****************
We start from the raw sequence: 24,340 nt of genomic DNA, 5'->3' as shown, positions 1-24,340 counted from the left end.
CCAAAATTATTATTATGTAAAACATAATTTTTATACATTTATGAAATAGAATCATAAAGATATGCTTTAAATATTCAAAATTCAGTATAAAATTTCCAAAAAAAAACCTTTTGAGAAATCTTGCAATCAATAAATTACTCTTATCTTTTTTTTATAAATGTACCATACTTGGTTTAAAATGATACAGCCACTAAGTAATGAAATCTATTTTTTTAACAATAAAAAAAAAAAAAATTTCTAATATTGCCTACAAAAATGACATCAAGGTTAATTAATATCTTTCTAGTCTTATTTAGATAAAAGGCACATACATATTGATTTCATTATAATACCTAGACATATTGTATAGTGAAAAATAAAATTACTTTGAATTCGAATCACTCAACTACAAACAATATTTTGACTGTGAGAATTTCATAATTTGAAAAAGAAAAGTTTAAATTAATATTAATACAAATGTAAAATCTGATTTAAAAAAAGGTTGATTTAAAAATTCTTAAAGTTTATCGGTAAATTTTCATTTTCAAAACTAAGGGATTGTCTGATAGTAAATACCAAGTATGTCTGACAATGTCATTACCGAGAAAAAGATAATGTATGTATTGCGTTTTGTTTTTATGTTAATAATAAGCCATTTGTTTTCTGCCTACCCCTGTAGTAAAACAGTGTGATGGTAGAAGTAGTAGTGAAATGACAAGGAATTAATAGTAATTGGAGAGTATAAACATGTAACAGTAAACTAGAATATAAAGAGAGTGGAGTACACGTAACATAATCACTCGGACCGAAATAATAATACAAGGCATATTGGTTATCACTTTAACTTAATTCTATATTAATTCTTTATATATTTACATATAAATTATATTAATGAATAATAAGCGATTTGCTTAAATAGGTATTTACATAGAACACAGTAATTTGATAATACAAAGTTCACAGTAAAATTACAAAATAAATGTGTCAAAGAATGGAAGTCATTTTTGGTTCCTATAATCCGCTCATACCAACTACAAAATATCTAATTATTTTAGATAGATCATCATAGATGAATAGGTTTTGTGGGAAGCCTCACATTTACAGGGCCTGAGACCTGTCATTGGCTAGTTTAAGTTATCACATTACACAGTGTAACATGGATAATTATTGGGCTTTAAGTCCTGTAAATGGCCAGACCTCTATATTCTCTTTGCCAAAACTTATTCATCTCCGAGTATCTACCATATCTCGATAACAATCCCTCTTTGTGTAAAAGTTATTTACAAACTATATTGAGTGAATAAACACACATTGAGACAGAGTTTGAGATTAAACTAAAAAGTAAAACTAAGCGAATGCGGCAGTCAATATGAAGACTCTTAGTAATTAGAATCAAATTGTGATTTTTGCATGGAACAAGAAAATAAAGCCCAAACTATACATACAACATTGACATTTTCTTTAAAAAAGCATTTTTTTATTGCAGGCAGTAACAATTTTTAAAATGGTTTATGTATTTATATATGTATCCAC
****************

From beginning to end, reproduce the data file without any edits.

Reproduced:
We start from the raw sequence: 24,340 nt of genomic DNA, 5'->3' as shown, positions 1-24,340 counted from the left end.
CCAAAATTATTATTATGTAAAACATAATTTTTATACATTTATGAAATAGAATCATAAAGATATGCTTTAAATATTCAAAATTCAGTATAAAATTTCCAAAAAAAAACCTTTTGAGAAATCTTGCAATCAATAAATTACTCTTATCTTTTTTTTATAAATGTACCATACTTGGTTTAAAATGATACAGCCACTAAGTAATGAAATCTATTTTTTTAACAATAAAAAAAAAAAAAATTTCTAATATTGCCTACAAAAATGACATCAAGGTTAATTAATATCTTTCTAGTCTTATTTAGATAAAAGGCACATACATATTGATTTCATTATAATACCTAGACATATTGTATAGTGAAAAATAAAATTACTTTGAATTCGAATCACTCAACTACAAACAATATTTTGACTGTGAGAATTTCATAATTTGAAAAAGAAAAGTTTAAATTAATATTAATACAAATGTAAAATCTGATTTAAAAAAAGGTTGATTTAAAAATTCTTAAAGTTTATCGGTAAATTTTCATTTTCAAAACTAAGGGATTGTCTGATAGTAAATACCAAGTATGTCTGACAATGTCATTACCGAGAAAAAGATAATGTATGTATTGCGTTTTGTTTTTATGTTAATAATAAGCCATTTGTTTTCTGCCTACCCCTGTAGTAAAACAGTGTGATGGTAGAAGTAGTAGTGAAATGACAAGGAATTAATAGTAATTGGAGAGTATAAACATGTAACAGTAAACTAGAATATAAAGAGAGTGGAGTACACGTAACATAATCACTCGGACCGAAATAATAATACAAGGCATATTGGTTATCACTTTAACTTAATTCTATATTAATTCTTTATATATTTACATATAAATTATATTAATGAATAATAAGCGATTTGCTTAAATAGGTATTTACATAGAACACAGTAATTTGATAATACAAAGTTCACAGTAAAATTACAAAATAAATGTGTCAAAGAATGGAAGTCATTTTTGGTTCCTATAATCCGCTCATACCAACTACAAAATATCTAATTATTTTAGATAGATCATCATAGATGAATAGGTTTTGTGGGAAGCCTCACATTTACAGGGCCTGAGACCTGTCATTGGCTAGTTTAAGTTATCACATTACACAGTGTAACATGGATAATTATTGGGCTTTAAGTCCTGTAAATGGCCAGACCTCTATATTCTCTTTGCCAAAACTTATTCATCTCCGAGTATCTACCATATCTCGATAACAATCCCTCTTTGTGTAAAAGTTATTTACAAACTATATTGAGTGAATAAACACACATTGAGACAGAGTTTGAGATTAAACTAAAAAGTAAAACTAAGCGAATGCGGCAGTCAATATGAAGACTCTTAGTAATTAGAATCAAATTGTGATTTTTGCATGGAACAAGAAAATAAAGCCCAAACTATACATACAACATTGACATTTTCTTTAAAAAAGCATTTTTTTATTGCAGGCAGTAACAATTTTTAAAATGGTTTATGTATTTATATATGTATCCAC